Daniele Torelli and Giulia Gabrielli: Madrigali in Seminario

Musiche vocali profane da una miscellanea storica a Bressanone
Series “Biblioteca Musicale” no. 28
pp. xlviii+141 (LIM, 2017)
ISBN 9788870968156 €30

This is a selection from five Venetian prints of mid-16th century madrigals (from 1550 to 1572, and for two to five voices) that are bound together with a greater number of miscellaneous part-books of sacred music of the same period, forming a two-volume collection found in the library of the “Seminary” (short for the Studio Teologico Accademico di Bressanone). The compilation probably dates from the end of the 17th century or later, and their shelf marks are: I-BREs, XXI.L.10  and I-BREs, XXI.L.11.

This is the first volume of a project begun in 2008 at the University of Bolzano which aims to publish music from the archives of various churches of Bressanone, which is in the German-speaking province of Bolzano. The project includes polyphonic music, among which this surprising number of secular works has turned up. They were originally donated to the library by bishops and priests, and constitute a very small part of the library’s holdings of 11th- to 20th- century manuscripts and prints. That said, this selection of 41 pieces, published in score here, and chosen according to various criteria (e.g. variety, quality, rarity, vocal ranges, versions of the literary material), represents a small part of the secular music found in the two compilations, themselves mainly containing sacred polyphony.

Giulia Gabrielli supplies this background, comparing the Seminary’s library with all the other archives in the province. Only hypotheses can be made to explain why wealthy clerics donated so much secular polyphony in the 16th century, when printed, or in the following century.

The books found in the two compilations (and the number of pieces chosen from each) are: Il Capriccio con la Musica sopra le Stanze del Furioso, 1561 by Jachet de Berchem (8); Il Primo Libro de Madrigali a due voci, dove si contengono le Vergine  [Petrarch], 1572 by Giovanni Paien (10); Le Napollitane, et alcuni Madrigali a quatro voci  [sic], 1550 by Baldassarre Donato (7); Opera Nona di Musica Intitolata Armonia Celeste, libro quarto a cinque voci, 1558 by Vincenzo Ruffo (10); and Il Primo Libro de’ Madrigali a tre voci, by Costanzo Festa (4) and Giacomo Fogliano (2), from the later, corrected, invaluable edition printed by Claudio Merulo in 1568. [N.B. the Opera Omnia  of Festa, in Corpus mensurabilis musicae, 25/7, only presents the 1564 and 1566 prints.]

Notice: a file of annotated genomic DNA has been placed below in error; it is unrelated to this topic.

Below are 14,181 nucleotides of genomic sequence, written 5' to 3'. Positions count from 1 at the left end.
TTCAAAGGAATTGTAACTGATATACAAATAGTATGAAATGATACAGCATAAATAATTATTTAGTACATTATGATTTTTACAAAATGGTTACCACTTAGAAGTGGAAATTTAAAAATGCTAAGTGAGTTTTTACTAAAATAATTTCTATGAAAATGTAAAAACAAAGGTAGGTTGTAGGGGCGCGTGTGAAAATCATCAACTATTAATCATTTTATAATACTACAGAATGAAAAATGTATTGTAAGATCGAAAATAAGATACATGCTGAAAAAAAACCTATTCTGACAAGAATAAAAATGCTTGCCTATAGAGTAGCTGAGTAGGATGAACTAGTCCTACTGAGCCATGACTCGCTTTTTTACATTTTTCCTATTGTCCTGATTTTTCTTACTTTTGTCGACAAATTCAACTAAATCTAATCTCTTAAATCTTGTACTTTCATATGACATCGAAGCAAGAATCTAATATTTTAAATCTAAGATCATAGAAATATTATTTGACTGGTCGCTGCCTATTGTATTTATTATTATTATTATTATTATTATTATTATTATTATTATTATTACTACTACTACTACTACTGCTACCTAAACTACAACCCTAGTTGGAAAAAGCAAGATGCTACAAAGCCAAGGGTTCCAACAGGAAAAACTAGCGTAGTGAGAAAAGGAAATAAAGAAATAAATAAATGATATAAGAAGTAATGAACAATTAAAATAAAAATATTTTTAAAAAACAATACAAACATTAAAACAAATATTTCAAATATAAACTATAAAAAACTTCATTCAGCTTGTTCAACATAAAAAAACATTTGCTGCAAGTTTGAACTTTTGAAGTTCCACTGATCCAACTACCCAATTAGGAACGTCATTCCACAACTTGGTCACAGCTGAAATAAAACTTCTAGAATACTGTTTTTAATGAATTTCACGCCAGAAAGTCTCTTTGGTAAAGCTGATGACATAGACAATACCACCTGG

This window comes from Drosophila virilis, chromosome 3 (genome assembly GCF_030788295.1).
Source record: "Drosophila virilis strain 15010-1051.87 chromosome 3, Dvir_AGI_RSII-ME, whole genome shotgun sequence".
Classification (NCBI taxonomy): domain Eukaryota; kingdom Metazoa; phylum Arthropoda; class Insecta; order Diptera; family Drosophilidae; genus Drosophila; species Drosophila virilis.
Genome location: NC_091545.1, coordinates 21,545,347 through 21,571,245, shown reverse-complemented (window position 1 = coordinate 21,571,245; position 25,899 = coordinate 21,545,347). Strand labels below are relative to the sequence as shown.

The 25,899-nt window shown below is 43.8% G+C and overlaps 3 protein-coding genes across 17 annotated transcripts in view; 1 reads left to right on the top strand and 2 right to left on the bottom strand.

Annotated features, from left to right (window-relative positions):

The selection and editing make a very good impression, so after profiting from this new volume from the LIM singers may soon be going to Bressanone to see these prints, or other copies conserved elsewhere. Daniele Torelli’s footnotes also say which of these 16th-century prints are already digitized, and where to find them. The transcription from part-books in unbarred mensural notation to score must have been an immense job, necessary to enable Torelli to assess the works and plan a balanced selection. His critical edition of the music and underlay was perhaps less problematic, judging from the modest number of corrections. He gives short biographies of the composers, histories of the prints, and compares the literary texts found here to other versions.

The LIM has printed the music very well: there are plenty of notes per line, which allows performers to see the counterpoint, the contrasts, and whole lines at once. The underlay fits without being too small to read. It is a little hard to keep a book of 189 large pages open on a music stand, and I see why a translation of the introductory material and texts was not included, as it would have added another 40 pages.

It may still surprise English musicologists (it should not) that Italian scholars present poetic texts in normalized spelling. This does not obscure at all the archaic derivation of the words, and is absolutely required since Italian is pronounced phonetically. To do otherwise would alter the pronunciation and make some words incomprehensible. Most corrections are made, in fact, silently (e.g. where -ti- is pronounced -zi-, or -lg- must be rewritten as -gl- ). Others, if significant, are footnoted; and where Venetian spelling and pronunciation omits the doubling of consonants, it is supplied in brackets only in the critical presentation of the poetic texts, not in the music itself.

Given the uniqueness of the source, it will be hard for non-Italian readers to grasp exactly what this “collection” is. This brief summary cannot do justice to the 48-page introduction, but I hope it may explain the rather complicated, allusive and surprising title of the volume. At www.lim.it/it/edizioni-musicali/5213-madrigali-in-seminario one can see the detailed table of contents, with composers, first lines and poets, if known. They are by Ariosto, Petrarch, Bembo, Sannazaro, Parabosco, Corfino, Poliziano, and Cassola; six of the Donato texts and two of the Festa madrigals are anonymous. Perhaps the last of the short homophonic Donato Napollitane  [villanelle] is anonymous because the ‘poet’ didn’t want to divulge his name? A rough translation of No pulice n’è ’ntrato intro l’orecchia  would be:

‘A flea has gone into my ear,
which drives me mad night and day.
I know not what to do.
Run here, run there; grab this, grab that;
come to my aid! be my beauty!’

The vocal ranges of all the parts of these madrigals are quite narrow, so many soprano or canto parts could be sung by contraltos, the latter doing some tenor parts, and tenors doing some baritone parts. The basses are indeed basses, but often only because of a couple low notes at cadences that could be taken an octave higher. Thus all the music in this selection could be performed by various interchangeable voices and without transposition. There is a lot to choose from.

Barbara Sachs